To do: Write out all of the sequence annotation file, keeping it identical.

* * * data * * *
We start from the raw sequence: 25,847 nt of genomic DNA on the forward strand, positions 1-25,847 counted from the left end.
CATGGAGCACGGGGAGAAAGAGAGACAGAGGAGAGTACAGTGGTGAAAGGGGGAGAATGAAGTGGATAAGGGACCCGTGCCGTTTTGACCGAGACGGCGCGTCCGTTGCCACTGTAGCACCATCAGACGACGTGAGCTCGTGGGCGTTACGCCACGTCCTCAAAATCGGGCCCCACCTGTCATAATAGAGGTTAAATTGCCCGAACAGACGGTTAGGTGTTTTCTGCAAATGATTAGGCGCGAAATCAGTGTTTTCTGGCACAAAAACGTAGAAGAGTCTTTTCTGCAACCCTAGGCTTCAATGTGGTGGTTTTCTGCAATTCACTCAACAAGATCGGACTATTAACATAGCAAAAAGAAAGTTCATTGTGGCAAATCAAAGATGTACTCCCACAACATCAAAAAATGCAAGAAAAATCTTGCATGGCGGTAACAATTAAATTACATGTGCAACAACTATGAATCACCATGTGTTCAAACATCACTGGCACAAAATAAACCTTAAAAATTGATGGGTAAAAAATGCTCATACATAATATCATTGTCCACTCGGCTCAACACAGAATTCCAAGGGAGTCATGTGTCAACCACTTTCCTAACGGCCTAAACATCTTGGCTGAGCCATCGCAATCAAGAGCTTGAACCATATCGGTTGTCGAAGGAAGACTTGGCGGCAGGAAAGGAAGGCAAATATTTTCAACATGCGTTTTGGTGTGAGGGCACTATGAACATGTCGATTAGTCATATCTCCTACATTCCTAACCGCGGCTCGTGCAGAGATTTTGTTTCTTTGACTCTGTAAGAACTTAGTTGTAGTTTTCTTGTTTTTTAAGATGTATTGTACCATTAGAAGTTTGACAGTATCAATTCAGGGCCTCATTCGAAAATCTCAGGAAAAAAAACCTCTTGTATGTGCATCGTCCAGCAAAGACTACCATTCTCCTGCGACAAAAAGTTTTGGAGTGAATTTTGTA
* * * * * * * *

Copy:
We start from the raw sequence: 25,847 nt of genomic DNA on the forward strand, positions 1-25,847 counted from the left end.
CATGGAGCACGGGGAGAAAGAGAGACAGAGGAGAGTACAGTGGTGAAAGGGGGAGAATGAAGTGGATAAGGGACCCGTGCCGTTTTGACCGAGACGGCGCGTCCGTTGCCACTGTAGCACCATCAGACGACGTGAGCTCGTGGGCGTTACGCCACGTCCTCAAAATCGGGCCCCACCTGTCATAATAGAGGTTAAATTGCCCGAACAGACGGTTAGGTGTTTTCTGCAAATGATTAGGCGCGAAATCAGTGTTTTCTGGCACAAAAACGTAGAAGAGTCTTTTCTGCAACCCTAGGCTTCAATGTGGTGGTTTTCTGCAATTCACTCAACAAGATCGGACTATTAACATAGCAAAAAGAAAGTTCATTGTGGCAAATCAAAGATGTACTCCCACAACATCAAAAAATGCAAGAAAAATCTTGCATGGCGGTAACAATTAAATTACATGTGCAACAACTATGAATCACCATGTGTTCAAACATCACTGGCACAAAATAAACCTTAAAAATTGATGGGTAAAAAATGCTCATACATAATATCATTGTCCACTCGGCTCAACACAGAATTCCAAGGGAGTCATGTGTCAACCACTTTCCTAACGGCCTAAACATCTTGGCTGAGCCATCGCAATCAAGAGCTTGAACCATATCGGTTGTCGAAGGAAGACTTGGCGGCAGGAAAGGAAGGCAAATATTTTCAACATGCGTTTTGGTGTGAGGGCACTATGAACATGTCGATTAGTCATATCTCCTACATTCCTAACCGCGGCTCGTGCAGAGATTTTGTTTCTTTGACTCTGTAAGAACTTAGTTGTAGTTTTCTTGTTTTTTAAGATGTATTGTACCATTAGAAGTTTGACAGTATCAATTCAGGGCCTCATTCGAAAATCTCAGGAAAAAAAACCTCTTGTATGTGCATCGTCCAGCAAAGACTACCATTCTCCTGCGACAAAAAGTTTTGGAGTGAATTTTGTA